Replay Ability: With the limited number of market cards, you will see all available cards within a couple of games which reduces the overall replay ability you will see.  However, with the open market it does add to the replay ability as the cards you add to your hand will be different each game.

Appropriate Audience: The game suggests 13+ and you can easily go younger than this.  Reading is necessary but there is nothing complicated with the game in any way.

What We Liked/Didn't Like: We are big fans of deck building games and I think this would be a good introductory game to someone that is yet to experience this gaming mechanic.  It is very easy to learn and to teach to others as it is using the standard deck building rules found in many other similar games.

As noted above, the card quality and art that you will see is better than some games being published by even the biggest publishers and we really enjoyed looking at the art and reading through the flavor text on the cards.

One aspect of the game play that we appreciated was the use of the bounty deck, where players have a common enemy they can battle either to improve the actions available to them on their turn or when they don’t have enough attack power to get to your opponent and you don’t want to waste the attack in your hand.

The thing that jumped out at us right away was how similar to the hugely popular Star Realms, another deck builder, that this was.  The bounty deck noted above was the one big difference between the two game mechanics.  However from its popluartiy and all of its extra releases, Star Realms has way more replay ability and extra things available from the multiple releases--if you have already have that game in your collection.

There were multiple concerns we had as we played the game more and more.  The champions each have a unique ability they can use once per turn if you have a card that matches the color of their champion’s power as explained above.  It felt like to us that only two of those make sense to have throughout the entire game (adding health and attacking your opponent).  For the others, at a certain point, you no longer want to purchase things as you want to cycle through your most powerful cards and using the attack bounty sometimes doesn’t even benefit you and defeating a card just to do that, potentially opens up a valuable card for your opponent.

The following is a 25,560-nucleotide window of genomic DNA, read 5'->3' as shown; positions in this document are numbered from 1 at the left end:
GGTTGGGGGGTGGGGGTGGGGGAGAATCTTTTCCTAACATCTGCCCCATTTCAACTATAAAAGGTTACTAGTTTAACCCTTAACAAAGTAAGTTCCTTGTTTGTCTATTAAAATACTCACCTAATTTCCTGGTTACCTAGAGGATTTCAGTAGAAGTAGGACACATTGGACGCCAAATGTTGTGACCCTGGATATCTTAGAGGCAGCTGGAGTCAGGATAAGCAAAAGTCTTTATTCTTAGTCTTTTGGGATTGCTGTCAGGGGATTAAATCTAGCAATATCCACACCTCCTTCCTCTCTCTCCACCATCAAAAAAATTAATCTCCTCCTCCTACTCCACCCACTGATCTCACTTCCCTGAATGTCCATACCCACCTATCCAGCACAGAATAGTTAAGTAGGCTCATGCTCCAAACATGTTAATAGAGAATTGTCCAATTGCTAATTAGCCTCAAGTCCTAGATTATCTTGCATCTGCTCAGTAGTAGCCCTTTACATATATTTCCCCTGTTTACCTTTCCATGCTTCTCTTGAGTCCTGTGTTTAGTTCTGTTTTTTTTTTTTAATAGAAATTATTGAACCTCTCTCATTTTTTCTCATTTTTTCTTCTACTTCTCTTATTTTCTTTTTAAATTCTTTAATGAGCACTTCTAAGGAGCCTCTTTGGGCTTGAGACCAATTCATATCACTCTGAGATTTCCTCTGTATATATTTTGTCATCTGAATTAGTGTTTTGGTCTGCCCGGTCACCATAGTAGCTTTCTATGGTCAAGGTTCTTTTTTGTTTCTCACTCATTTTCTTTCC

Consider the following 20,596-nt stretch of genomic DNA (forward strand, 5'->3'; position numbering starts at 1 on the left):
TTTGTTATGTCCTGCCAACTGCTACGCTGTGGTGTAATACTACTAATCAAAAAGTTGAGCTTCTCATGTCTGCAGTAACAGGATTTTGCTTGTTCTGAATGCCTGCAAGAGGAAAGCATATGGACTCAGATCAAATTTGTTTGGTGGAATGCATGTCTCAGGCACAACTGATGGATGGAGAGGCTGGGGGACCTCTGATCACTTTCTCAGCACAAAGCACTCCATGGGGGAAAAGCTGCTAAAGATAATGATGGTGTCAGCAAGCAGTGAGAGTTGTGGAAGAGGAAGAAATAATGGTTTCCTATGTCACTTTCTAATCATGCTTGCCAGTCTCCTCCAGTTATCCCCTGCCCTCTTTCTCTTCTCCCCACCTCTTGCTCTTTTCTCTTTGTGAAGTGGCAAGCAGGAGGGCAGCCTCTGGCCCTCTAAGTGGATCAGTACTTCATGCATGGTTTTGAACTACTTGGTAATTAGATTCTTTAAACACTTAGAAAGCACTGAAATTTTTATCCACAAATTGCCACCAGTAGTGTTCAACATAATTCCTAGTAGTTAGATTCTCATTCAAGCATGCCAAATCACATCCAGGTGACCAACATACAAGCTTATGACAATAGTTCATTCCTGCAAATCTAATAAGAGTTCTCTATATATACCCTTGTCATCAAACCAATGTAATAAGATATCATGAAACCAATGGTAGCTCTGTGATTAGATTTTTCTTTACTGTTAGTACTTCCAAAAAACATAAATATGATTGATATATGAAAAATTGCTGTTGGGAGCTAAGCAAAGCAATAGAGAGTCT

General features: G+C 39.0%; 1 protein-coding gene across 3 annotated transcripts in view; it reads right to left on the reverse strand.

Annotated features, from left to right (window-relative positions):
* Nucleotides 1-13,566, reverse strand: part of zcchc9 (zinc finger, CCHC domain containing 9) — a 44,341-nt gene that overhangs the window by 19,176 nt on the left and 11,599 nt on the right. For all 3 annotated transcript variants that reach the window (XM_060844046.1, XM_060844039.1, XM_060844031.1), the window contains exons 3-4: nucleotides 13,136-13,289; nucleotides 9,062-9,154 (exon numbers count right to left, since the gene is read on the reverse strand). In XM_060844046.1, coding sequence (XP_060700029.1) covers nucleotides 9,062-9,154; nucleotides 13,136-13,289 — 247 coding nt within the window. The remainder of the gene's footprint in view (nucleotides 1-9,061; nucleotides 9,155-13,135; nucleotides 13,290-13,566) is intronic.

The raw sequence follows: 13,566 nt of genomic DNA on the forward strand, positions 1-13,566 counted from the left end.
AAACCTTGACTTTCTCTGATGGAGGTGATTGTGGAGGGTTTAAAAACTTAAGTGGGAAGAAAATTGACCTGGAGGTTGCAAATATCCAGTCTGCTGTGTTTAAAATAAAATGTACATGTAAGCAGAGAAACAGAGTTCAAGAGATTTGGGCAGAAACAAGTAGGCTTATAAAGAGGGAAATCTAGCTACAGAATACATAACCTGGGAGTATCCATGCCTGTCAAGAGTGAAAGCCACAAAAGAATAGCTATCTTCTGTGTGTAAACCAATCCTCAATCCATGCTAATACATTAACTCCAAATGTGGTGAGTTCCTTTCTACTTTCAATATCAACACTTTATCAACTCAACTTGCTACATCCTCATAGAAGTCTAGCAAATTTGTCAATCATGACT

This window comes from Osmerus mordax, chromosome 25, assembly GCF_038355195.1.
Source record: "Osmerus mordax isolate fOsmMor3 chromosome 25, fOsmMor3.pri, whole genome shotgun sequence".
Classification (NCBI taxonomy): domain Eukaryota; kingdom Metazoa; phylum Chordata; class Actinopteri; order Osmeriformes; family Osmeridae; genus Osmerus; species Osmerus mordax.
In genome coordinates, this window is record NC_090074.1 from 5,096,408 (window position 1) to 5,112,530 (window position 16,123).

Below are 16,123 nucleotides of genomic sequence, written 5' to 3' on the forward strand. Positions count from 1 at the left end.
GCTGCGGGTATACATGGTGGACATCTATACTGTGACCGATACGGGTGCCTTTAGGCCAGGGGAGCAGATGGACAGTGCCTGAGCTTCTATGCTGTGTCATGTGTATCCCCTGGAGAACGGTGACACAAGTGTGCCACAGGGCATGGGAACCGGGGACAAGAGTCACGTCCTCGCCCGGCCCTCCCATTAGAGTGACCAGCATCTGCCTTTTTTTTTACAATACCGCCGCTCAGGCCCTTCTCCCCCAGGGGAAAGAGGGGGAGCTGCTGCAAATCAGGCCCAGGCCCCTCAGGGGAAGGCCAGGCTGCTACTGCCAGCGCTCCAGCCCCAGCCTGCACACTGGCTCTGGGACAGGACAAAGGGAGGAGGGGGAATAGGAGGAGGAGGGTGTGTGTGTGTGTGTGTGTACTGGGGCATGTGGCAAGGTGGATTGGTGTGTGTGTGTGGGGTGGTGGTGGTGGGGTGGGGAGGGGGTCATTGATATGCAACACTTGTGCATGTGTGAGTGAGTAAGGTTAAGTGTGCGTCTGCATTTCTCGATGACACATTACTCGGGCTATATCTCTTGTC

It may have been our lighting but the red for the attacks and the orange for the purchase was just a little too similar and you would have to look very closely to make sure which was which.  While they both use a unique symbol to go along with the color, it would have been nice to see those be more prominent on the cards.

The scoring by having to use three different cards could have been done so much better.  It was just very clunky to do it this way and if you bump it just a little then you have to figure out what it was on.  Perhaps to address this, an app is available to help with scoring.  I attempted to use the Android version and I was running into issues with that as well.  The scroll dial rolls, kind of like a slot machine, and at times it was difficult to get it to stop on what you were wanting it to stop at.  Other times I would swipe and it would change to a different screen that I wasn’t trying to get to. Ultimately, we used our own scoring tracker.

We also noticed that there were cards that had the same abilities that cost different values.  It seems like they should have been the same purchase price.  One example was a barrier card where one cost six to purchase and gave six defense.  Another card cost four to purchase it and gave the same six defense.

Add-ons/Other Releases:  n/a

         
  **A review copy was provided to us.